Where’s the Crime?

Our guest blogger today is Maine Crime Writer Chris Holm.

Thanks, Kate, for inviting me back to Maine Crime Writers! Last time I was here, I talked about the role Maine played in jumpstarting my writing career [http://mainecrimewriters.com/julias-posts/my-maine-muse-a-guest-blog-by-chris-f-holm]. Today I thought I’d talk a bit about my Collector series [http://www.chrisfholm.blogspot.com/p/the-collector-books.html], and just what the heck a fantasy writer thinks he’s doing crashing this-here crime-fic blog.

The truth is, my series straddles the line between crime fiction and fantasy, recasting the battle between heaven and hell as Golden Era crime pulp. Picture angels driving Crown Vics, and demons running speakeasies, and you’ve got the gist. My protagonist is a poor, undead sap by the name of Sam Thornton (in a nod to Dashiell Hammett’s first name and Raymond Chandler’s middle). Thanks to a devil’s bargain he made back in the ‘40s to save his dying wife, he’s condemned to an eternity of servitude to hell, collecting the souls of the damned and delivering them to their fate.

In the first book in the series, DEAD HARVEST, Sam’s dispatched to snatch the soul of a young girl accused of killing her entire family, but he comes to believe she’s been set up and sets out to prove her innocence. In its follow-up, THE WRONG GOODBYE, the soul Sam’s sent to collect is stolen, and he’s forced to retrieve it before his employers – who aren’t exactly the forgiving type – catch wind. And in my latest, THE BIG REAP, which came out this Tuesday past, Sam’s tasked with hunting down a group known as the Brethren; once Collectors themselves, they cast off hell’s bonds in a ritual that tainted their immortal souls and left them little more than monsters.

The first riffs heavily on detective fiction; the second is essentially a race-against-time thriller; the third plays out like a revenge tale. Each book has its share of creepy supernatural bells and whistles, to be sure, but all three of them are crime fiction at their core.

“Okay,” you may be thinking, “I get the what now, but I don’t quite grasp the why. What possessed you to smoosh together religion and pulp fiction in the first place?” Well, Slightly Prickly Hypothetical Interjector, I’ll tell you.

The fact is, the two trade in common themes and common archetypes – which is unsurprising when you consider that pulp fiction is essentially nothing more than a lurid update of the medieval morality play. James Cain, the progenitor of the modern roman noir, wrote tales of forbidden romance and temptation leading to violence, misery, and regret that may as well have taken place in Eden. Genesis speaks of the debauchery of Sodom and Gomorrah, while Hammett writes of Poisonville. And then there’s the time-honored trope of the femme fatale. Close your eyes and picture her. Chances are you just conjured up an image of a redheaded, acid-tongued temptress in the vein of Brigid O’Shaughnessy (or maybe Jessica Rabbit). But the Babylonian Talmud beat THE MALTESE FALCON by a good 1,500 years when it introduced the world to a sexy seductress of a demon named Lilith who matches that description to a T. (And who just so happens to be Sam’s handler in my books, but I digress.)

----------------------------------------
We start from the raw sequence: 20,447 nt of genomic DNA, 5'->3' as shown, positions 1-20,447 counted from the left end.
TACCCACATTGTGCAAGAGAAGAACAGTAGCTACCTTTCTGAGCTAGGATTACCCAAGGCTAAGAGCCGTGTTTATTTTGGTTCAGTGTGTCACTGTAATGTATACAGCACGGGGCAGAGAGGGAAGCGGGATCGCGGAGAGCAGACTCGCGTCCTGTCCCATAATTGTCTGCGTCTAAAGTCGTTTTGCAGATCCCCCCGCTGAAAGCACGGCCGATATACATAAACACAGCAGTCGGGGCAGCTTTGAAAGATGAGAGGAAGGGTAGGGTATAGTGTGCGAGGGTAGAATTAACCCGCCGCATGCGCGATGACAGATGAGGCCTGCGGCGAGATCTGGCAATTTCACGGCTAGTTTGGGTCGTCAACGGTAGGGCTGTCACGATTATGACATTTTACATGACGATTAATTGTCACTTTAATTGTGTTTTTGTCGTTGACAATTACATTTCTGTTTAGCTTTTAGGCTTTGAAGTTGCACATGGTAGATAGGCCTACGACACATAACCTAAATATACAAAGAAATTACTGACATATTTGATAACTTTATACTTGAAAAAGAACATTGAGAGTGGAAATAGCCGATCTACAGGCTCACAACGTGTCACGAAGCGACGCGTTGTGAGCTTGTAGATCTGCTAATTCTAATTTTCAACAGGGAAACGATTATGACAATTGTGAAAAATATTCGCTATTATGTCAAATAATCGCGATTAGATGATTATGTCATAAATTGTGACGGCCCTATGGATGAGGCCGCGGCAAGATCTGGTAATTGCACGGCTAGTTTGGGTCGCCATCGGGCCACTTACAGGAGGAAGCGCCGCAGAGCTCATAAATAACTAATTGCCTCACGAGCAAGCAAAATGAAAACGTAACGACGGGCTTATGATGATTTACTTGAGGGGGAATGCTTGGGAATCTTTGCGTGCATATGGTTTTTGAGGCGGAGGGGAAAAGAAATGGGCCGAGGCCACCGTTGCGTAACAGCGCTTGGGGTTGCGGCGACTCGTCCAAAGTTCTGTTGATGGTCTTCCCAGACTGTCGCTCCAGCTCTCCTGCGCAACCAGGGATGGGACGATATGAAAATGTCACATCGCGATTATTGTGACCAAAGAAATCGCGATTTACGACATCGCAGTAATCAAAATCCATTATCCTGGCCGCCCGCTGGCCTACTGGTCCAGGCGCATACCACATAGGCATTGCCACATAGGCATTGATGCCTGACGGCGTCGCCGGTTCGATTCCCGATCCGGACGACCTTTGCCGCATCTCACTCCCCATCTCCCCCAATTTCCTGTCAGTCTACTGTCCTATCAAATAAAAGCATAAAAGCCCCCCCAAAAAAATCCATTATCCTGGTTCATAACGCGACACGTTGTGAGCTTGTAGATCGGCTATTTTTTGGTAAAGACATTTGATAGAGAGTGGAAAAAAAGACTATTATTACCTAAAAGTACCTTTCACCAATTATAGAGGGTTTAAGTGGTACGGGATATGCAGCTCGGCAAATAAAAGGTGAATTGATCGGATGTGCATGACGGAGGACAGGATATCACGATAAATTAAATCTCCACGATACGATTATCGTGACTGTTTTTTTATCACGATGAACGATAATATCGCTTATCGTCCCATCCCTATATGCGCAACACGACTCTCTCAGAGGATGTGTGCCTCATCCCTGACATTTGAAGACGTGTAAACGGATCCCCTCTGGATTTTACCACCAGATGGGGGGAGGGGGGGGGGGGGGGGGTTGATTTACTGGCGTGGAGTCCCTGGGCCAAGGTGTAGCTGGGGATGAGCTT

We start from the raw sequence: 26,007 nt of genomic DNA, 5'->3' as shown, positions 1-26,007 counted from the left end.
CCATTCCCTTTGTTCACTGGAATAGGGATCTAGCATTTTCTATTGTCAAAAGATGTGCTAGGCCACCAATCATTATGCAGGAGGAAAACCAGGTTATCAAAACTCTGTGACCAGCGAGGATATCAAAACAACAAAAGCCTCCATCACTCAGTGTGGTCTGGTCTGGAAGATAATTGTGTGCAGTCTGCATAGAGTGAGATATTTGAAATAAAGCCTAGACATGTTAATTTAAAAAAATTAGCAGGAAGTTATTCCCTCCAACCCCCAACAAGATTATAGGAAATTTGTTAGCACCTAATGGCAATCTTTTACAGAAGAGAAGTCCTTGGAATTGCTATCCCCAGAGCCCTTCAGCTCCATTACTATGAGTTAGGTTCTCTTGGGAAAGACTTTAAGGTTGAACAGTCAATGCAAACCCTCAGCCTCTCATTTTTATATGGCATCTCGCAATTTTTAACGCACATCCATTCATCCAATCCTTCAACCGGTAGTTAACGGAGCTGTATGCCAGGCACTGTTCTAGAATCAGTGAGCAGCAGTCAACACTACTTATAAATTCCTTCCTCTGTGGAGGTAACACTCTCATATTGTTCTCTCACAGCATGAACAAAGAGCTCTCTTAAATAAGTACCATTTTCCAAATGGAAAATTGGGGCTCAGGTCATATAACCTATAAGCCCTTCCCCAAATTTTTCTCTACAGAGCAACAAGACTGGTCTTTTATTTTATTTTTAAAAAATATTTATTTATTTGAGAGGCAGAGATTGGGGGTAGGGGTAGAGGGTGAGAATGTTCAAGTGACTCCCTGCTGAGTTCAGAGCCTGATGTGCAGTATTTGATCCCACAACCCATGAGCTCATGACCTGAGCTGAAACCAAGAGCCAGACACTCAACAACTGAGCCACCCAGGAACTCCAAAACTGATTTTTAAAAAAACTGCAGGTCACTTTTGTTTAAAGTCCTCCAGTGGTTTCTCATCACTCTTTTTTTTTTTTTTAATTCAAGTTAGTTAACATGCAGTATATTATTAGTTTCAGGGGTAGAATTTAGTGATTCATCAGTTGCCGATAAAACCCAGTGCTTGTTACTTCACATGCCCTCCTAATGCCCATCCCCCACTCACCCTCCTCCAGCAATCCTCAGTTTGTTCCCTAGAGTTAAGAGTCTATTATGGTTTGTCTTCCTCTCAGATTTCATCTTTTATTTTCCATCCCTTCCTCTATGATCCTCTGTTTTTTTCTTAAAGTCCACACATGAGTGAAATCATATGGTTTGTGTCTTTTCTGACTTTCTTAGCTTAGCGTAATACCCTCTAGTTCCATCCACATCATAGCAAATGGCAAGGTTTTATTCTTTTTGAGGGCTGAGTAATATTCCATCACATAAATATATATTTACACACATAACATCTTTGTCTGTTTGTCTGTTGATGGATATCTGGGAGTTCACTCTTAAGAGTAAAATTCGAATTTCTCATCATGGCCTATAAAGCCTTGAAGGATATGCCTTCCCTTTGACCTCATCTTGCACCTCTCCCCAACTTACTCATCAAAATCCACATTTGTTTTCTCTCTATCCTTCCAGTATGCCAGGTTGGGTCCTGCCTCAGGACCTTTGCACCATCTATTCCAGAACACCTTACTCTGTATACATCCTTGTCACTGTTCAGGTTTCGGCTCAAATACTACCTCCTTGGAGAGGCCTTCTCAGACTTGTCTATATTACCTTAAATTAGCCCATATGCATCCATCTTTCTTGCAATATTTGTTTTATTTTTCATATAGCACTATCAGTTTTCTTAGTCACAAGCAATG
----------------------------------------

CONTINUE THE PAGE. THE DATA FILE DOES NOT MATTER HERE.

To my mind, the Collector series affords me the opportunity to take the archetypes so prevalent in crime fiction back to their ancient roots, and explore the notions of faith, redemption, and free will that both crime writing and religion wrestle with at every turn. And anyways, who wouldn’t want to see Lew Archer or Travis McGee go toe-to-toe with a snarling hellbeast? (Okay, maybe that’s just me.)

BIO: Chris F. Holm was born in Syracuse, New York, the grandson of a cop who passed along his passion for crime fiction. His work has appeared in such publications as Ellery Queen’s Mystery Magazine, Alfred Hitchcock’s Mystery Magazine, Needle: A Magazine of Noir, and THE BEST AMERICAN MYSTERY STORIES 2011. He’s been an Anthony Award nominee, a Derringer Award finalist, and a Spinetingler Award winner. He lives on the coast of Maine with his lovely wife – mystery reviewer Katrina Niidas Holm – and a noisy, noisy cat. If you’d like to Twitter-stalk him, he tweets as @chrisfholm, and you can find him on the web at www.chrisfholm.com.

 

 

About MCWriTers

Kate Flora is the author or co-author of fifteen books, including her Joe Burgess police procedural series, her Thea Kozak series, two true crimes, a stand-alone suspense and a memoir, as well as many short stories. Her books have been Edgar, Anthony, Agatha, and Derringer finalists. She’s twice won the Maine Literary Award for Crime Fiction and won the 2015 Public Safety Writers Association award for nonfiction. She divides her time between Maine and Massachusetts. Flora is a former international president of Sisters in Crime.
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5 Responses to Where’s the Crime?

  1. Gram says:

    Now I have another author to add to my t-b-r list. Thanks, Dee

  2. Thanks, Gram! Enjoy!

  3. Barb Ross says:

    Chris–welcome back to Maine Crime Writers! Your books sound fascinating and the connection between religion and pulp via medieval morality plays has me intrigued. Off to the bookstore….

  4. Thanks, Barb! Always a pleasure. I hope you dig the books!

  5. Patrick Gomes says:

    OooH! cross-genre crime fiction.

Comments are closed.